Burglar plans new career in church after year in prison - The Rugby Observer
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Burglar plans new career in church after year in prison

Rugby Editorial 13th May, 2014 Updated: 27th Oct, 2016

A BURGLAR who was caught with most of his £3,500 haul in a holdall after the victim turned detective and managed to track him down has been jailed for a year.

David Collins, who sat in the dock at Warwick Crown Court clutching a crucifix, said he intended to study to be a lay preacher during his time behind bars.

The 49-year-old, of Bennett Road in Rugby had pleaded not guilty to burgling the house on Bath Street, claiming he had found the holdall, but was found guilty after a trial at Warwick crown Court.

“Had you pleaded guilty I might have been able to consider suspending it, but after fighting a trial that’s impossible,” Judge Sylvia de Bertodano told him.

“This was a case you had fought at trial in the face of evidence which was overwhelming.”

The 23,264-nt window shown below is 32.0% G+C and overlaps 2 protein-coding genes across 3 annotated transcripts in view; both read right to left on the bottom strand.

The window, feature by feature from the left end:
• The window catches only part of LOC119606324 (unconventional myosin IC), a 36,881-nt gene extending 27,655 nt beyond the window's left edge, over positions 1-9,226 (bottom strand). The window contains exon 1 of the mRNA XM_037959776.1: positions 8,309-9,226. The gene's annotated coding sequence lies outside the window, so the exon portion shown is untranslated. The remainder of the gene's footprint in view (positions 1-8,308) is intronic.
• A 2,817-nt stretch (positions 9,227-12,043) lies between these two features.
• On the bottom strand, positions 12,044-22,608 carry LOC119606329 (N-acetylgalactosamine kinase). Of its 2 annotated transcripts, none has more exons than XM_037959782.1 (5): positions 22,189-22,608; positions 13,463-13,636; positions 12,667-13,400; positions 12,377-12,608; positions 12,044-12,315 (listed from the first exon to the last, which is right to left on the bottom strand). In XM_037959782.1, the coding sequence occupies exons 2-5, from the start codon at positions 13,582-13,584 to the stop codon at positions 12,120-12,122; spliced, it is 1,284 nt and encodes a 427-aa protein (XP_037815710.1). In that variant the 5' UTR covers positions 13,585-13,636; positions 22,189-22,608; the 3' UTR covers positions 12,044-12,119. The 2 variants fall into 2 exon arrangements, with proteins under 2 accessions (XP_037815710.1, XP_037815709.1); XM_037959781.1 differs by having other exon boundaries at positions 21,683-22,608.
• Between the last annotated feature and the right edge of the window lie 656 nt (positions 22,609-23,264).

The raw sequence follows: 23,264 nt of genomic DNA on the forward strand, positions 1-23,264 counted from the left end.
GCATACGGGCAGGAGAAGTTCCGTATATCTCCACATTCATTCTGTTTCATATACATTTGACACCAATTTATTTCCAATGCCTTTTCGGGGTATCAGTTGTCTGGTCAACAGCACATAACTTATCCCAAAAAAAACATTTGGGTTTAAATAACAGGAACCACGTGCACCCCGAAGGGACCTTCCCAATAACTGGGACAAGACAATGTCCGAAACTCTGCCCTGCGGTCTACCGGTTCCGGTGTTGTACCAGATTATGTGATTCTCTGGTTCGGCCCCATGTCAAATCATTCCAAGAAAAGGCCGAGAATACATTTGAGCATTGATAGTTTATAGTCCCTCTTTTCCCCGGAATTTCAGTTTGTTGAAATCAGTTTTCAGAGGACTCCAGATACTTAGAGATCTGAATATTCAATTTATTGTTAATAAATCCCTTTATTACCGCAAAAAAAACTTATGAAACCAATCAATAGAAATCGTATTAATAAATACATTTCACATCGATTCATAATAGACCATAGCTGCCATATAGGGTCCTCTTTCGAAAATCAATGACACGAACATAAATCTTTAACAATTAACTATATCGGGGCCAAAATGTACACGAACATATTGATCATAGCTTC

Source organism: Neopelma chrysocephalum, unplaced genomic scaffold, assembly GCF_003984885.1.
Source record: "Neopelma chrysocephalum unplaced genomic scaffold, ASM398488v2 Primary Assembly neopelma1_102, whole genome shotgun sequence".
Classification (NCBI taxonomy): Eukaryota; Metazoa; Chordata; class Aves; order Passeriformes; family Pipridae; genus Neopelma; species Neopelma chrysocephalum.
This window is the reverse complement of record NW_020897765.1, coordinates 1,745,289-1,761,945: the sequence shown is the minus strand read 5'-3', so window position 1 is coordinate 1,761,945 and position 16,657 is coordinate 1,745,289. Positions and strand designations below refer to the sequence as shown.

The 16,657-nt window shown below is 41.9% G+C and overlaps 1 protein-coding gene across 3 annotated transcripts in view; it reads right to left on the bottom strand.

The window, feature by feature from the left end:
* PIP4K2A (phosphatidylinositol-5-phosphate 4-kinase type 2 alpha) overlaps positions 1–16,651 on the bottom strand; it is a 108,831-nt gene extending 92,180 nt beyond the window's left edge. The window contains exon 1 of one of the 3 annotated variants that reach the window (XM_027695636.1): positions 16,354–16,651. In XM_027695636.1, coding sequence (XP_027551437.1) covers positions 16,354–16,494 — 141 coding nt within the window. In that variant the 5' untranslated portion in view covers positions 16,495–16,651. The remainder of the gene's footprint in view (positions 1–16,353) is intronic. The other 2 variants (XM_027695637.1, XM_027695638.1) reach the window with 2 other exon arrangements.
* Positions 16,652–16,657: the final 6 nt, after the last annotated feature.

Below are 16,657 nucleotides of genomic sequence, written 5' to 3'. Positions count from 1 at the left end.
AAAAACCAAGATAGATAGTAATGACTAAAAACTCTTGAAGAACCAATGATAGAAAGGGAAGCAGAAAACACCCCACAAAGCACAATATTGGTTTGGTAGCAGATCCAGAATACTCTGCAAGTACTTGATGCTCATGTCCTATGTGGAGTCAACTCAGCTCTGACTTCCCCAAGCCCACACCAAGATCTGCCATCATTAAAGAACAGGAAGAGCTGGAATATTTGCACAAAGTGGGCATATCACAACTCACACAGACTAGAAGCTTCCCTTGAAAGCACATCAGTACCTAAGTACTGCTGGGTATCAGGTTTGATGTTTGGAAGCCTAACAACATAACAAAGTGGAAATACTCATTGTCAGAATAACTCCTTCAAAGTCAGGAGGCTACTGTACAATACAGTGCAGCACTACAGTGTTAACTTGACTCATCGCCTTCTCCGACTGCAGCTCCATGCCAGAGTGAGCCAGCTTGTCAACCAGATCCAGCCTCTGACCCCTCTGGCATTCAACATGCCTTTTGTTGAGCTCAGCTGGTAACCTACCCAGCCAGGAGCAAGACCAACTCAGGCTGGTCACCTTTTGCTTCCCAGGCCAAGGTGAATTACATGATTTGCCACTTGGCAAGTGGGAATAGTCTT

The court had heard in April last year Marc Griffiths’ home on Bath Street was broken into and ransacked, and a large amount of property was taken including two watches, his work i-Phone and laptop computer.

After reporting the burglary to the police Mr Griffiths put the word out that he was looking for his property, and had a call telling him to go to the Travelodge hotel.

When he arrived he saw Collins, who was with a teenager who has been cleared of being involved in the break-in, and confronted them. Eventually Collins admitted to him to being responsible, Heidi Kubik, prosecuting, said.

And when Mr Griffiths demanded his stuff back Collins handed him a holdall with most of the property in it except for an i-Pad which was later found at the teenager’s home.

The police turned up and Collins was arrested, but he claimed he had found the holdall with the property in it.

Miss Kubik Collins had a large number of previous convictions for dishonesty, including burglaries and thefts in the late 80s and handling stolen property in the 90s, and just a few days before the burglary he had been given a conditional discharge for disorderly behaviour.

Mark Sharman, defending, said Collins – who maintained he was not involved in this offence – had suffered a marriage break up and his life took a downward spiral due to his use of class A substances and alcohol.

“He has made efforts in the past to stop his drinking, but he found the withdrawal symptoms too much to bear. But he has been abstinent from both class A drugs and alcohol since before the trial.”

Mr Sharman failed to convince the Judge to suspend the sentence on the basis Collins had a heart attack in the past and suffered from diabetes and depression.

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